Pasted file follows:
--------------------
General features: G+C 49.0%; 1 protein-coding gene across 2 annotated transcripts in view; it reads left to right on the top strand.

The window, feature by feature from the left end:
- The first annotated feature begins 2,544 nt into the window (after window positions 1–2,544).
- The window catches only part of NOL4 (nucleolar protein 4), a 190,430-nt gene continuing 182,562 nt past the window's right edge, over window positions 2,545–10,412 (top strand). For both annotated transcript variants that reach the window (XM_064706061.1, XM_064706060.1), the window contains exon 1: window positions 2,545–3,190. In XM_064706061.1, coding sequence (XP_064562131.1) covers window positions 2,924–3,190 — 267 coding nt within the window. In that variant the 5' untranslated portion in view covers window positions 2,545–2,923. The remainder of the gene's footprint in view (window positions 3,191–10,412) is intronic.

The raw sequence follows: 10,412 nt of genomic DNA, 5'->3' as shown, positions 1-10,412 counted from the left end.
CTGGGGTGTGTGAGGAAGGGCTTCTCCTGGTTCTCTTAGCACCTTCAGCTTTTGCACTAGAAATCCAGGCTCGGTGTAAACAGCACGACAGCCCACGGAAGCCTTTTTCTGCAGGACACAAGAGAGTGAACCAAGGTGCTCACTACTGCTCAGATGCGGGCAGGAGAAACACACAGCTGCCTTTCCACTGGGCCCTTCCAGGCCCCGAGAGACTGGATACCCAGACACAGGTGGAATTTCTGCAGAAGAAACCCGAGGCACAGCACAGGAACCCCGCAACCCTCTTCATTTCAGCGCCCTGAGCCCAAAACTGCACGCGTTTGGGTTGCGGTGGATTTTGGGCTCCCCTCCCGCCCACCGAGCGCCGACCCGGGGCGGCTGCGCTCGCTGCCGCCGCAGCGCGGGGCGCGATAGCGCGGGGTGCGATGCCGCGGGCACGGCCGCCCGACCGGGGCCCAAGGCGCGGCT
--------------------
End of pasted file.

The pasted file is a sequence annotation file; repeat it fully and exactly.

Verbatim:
General features: G+C 49.0%; 1 protein-coding gene across 2 annotated transcripts in view; it reads left to right on the top strand.

The window, feature by feature from the left end:
- The first annotated feature begins 2,544 nt into the window (after window positions 1–2,544).
- The window catches only part of NOL4 (nucleolar protein 4), a 190,430-nt gene continuing 182,562 nt past the window's right edge, over window positions 2,545–10,412 (top strand). For both annotated transcript variants that reach the window (XM_064706061.1, XM_064706060.1), the window contains exon 1: window positions 2,545–3,190. In XM_064706061.1, coding sequence (XP_064562131.1) covers window positions 2,924–3,190 — 267 coding nt within the window. In that variant the 5' untranslated portion in view covers window positions 2,545–2,923. The remainder of the gene's footprint in view (window positions 3,191–10,412) is intronic.

The raw sequence follows: 10,412 nt of genomic DNA, 5'->3' as shown, positions 1-10,412 counted from the left end.
CTGGGGTGTGTGAGGAAGGGCTTCTCCTGGTTCTCTTAGCACCTTCAGCTTTTGCACTAGAAATCCAGGCTCGGTGTAAACAGCACGACAGCCCACGGAAGCCTTTTTCTGCAGGACACAAGAGAGTGAACCAAGGTGCTCACTACTGCTCAGATGCGGGCAGGAGAAACACACAGCTGCCTTTCCACTGGGCCCTTCCAGGCCCCGAGAGACTGGATACCCAGACACAGGTGGAATTTCTGCAGAAGAAACCCGAGGCACAGCACAGGAACCCCGCAACCCTCTTCATTTCAGCGCCCTGAGCCCAAAACTGCACGCGTTTGGGTTGCGGTGGATTTTGGGCTCCCCTCCCGCCCACCGAGCGCCGACCCGGGGCGGCTGCGCTCGCTGCCGCCGCAGCGCGGGGCGCGATAGCGCGGGGTGCGATGCCGCGGGCACGGCCGCCCGACCGGGGCCCAAGGCGCGGCT